4.3.5 Complaints: the Financial Ombudsman Service (FOS)
A further inevitability of financial services dealings is that there will be some disputes between customers and the firms they deal with. During its existence the FSA laid down various requirements for the processes for dealing with disputes and these remain an integral part of the FCA’s Treating Customers Fairly (TCF) regime.
To deal with disputes firms are required to have in place written procedures to deal with all complaints in whatever way they are made (i.e. written or oral), and regardless of whether or not the complaint appears to be justified.
Although disputes may first be dealt with by the firms themselves, complainants have the right, if they remain unsatisfied with the outcome, to go to the Financial Ombudsman Service (FOS), which can independently review the case.
The first part of the process of dealing with a dispute is to determine whether it arises from an eligible complainant. These comprise the following retail customers:
- small businesses (‘micro-enterprises’), with fewer than 10 employees and with an annual turnover not exceeding the equivalent of €2 million
- the trustee of a trust, where the value of the trust is less than £1 million
- charities with an annual income of less than £1 million.
These are deemed to be less financially sophisticated and hence more vulnerable than other complainants. Disputes arising from these parties must be dealt with in accordance with the firm’s procedures. There is no obligation by the firm to apply these same procedures where disputes arise with those who are not eligible complainants.
The process and timings that apply to the internal investigation of disputes are subject to a number of requirements.
As regards the process, the complaint must be investigated by someone who both has the competence to make a judgement on the matter and who has not been involved in the business area from which the dispute has arisen. Additionally, the person who responds to the complainant, after the internal investigation has been completed, must be empowered to make any required settlement with the complainant and to arrange any required compensation.
As regards timings, a series of minimum time periods for processing a complaint are laid down. Originally, and until September 2011, it was a two-stage process. The complaint had to be initially acknowledged within 5 business days, and firms had up to 8 weeks within which to provide the complainant with their final response. From September 2011, however, this two-stage process was abolished. Delays in response beyond this 8-week period must be explained to the complainant.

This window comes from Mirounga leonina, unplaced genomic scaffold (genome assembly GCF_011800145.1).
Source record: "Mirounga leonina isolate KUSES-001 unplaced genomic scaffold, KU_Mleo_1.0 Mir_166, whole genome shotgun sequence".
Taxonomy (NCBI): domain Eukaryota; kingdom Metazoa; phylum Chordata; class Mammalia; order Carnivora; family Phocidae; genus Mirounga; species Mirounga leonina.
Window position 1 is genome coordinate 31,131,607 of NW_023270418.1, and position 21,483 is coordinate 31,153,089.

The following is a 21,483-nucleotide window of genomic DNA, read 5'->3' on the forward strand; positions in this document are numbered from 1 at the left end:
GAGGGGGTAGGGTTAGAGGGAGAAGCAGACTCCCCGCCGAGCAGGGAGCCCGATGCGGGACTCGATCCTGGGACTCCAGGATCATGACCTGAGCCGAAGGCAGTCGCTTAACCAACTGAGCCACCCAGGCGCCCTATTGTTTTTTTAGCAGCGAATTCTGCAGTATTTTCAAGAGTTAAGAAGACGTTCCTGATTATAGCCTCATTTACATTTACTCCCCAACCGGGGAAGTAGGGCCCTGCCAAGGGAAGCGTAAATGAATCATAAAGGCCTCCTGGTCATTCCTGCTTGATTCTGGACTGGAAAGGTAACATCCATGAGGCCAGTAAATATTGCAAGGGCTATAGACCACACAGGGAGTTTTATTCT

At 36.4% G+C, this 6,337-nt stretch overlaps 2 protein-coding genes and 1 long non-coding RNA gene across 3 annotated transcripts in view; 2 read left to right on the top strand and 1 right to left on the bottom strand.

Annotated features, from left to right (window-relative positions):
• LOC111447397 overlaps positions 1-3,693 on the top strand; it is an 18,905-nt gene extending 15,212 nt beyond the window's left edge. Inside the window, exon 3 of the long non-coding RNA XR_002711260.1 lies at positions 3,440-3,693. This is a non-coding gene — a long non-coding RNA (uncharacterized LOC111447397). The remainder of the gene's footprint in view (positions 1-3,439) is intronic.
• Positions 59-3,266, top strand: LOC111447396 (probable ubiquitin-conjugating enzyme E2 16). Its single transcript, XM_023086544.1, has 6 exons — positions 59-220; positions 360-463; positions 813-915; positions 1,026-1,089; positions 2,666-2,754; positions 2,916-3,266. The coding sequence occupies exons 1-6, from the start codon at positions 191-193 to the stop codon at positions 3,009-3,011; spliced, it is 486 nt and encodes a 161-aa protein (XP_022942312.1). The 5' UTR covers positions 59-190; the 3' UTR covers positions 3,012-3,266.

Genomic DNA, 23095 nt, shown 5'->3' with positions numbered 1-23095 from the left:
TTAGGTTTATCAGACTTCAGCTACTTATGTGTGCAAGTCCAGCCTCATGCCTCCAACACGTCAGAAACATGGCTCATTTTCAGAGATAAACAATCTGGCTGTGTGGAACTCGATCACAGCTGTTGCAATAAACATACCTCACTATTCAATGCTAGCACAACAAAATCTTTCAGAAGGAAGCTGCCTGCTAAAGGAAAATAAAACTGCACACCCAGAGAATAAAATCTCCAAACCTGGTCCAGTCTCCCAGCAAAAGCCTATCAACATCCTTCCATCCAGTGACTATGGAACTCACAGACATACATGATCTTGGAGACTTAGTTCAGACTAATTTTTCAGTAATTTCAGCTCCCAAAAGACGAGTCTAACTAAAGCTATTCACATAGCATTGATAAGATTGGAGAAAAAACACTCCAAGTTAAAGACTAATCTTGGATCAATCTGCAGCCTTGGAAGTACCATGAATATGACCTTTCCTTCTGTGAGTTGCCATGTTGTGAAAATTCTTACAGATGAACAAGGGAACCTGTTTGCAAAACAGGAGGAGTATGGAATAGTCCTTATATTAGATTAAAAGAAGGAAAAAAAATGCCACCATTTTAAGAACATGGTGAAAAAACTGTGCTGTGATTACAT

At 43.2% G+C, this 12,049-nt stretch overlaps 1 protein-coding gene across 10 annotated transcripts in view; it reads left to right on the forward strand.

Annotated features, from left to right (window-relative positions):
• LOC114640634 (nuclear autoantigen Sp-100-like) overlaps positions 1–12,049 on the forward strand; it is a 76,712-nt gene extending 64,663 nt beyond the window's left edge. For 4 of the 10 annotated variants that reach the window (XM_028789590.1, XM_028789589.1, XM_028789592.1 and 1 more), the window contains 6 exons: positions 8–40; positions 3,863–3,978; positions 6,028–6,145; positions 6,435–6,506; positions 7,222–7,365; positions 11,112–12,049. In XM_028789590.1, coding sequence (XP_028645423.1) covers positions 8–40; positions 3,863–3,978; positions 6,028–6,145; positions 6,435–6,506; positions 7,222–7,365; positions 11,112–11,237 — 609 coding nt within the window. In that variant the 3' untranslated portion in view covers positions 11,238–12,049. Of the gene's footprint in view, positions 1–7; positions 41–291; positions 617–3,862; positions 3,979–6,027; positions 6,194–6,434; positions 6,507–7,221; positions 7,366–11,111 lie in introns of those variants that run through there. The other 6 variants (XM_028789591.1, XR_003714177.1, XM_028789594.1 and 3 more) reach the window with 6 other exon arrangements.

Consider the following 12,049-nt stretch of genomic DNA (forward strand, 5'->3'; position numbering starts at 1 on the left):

Those eligible complainants who are dissatisfied with the way that the financial services firm has dealt with their dispute can escalate the matter to the FOS, the independent body established to resolve outstanding disputes relating to financial services business. The service of the Financial Ombudsman is free to complainants.
The business of the FOS splits into two separate jurisdictions. FOS’s compulsory jurisdiction relates to those unresolved disputes from eligible complainants that were not adequately resolved by the FCA-authorised firms. Additionally, the FOS has a voluntary jurisdiction which handles those disputes that do not fall within its compulsory jurisdiction. These can include disputes relating to firms not regulated by the FCA – for example, certain credit card business activities.
The important distinction between the compulsory and voluntary jurisdictions is that firms must accept the compulsory jurisdiction. There is no similar requirement for firms to accept voluntary jurisdictions – although customers still then have the option to take civil action in court.
If the FOS rules in favour of the complainant, it can require the culpable firm to provide financial compensation. The original maximum compensation payable was £100,000. Following an FSA review of the complaints system (FSA, 2011e), however, an increase of the limit to £150,000 took effect from 2012. However, if the FOS considers that an amount in excess of £150,000 is justified, it can recommend (but not insist) that the firm pays out the assessed higher sum.
The FSA review also set out further proposals for the procedures for FOS to follow when handling complaints. These took effect from September 2011 and included:
- the aforementioned abolition of the two-stage process for complaints handling
- the provision of detailed guidance on the procedures firms should have in place to take account of FOS’s decisions and other guidance when resolving complaints
- the restatement of the guidance on the requirement on firms to undertake root cause analysis of the complaints they receive and take action as appropriate
- the requirement for firms to nominate a senior individual to have responsibility for the complaints-handling function within the firm.
Two final facets of the complaints ‘safety net’ introduced in 2012 are super-complaints and mass-detriment references which may be made to the FCA.
Super-complaints can be made by consumer bodies in respect of competition and consumer issues which they deem to be widely, and significantly, damaging to the interests of consumers. One recent super-complaint was made by the consumer body Which? in 2015, in respect of the pricing practices of supermarkets in the UK.
Mass-detriment references may be made by the FOS – and also by financial firms – where they deem that the practices and regulatory failures of a firm have, or potentially have, been to the disadvantage of consumers.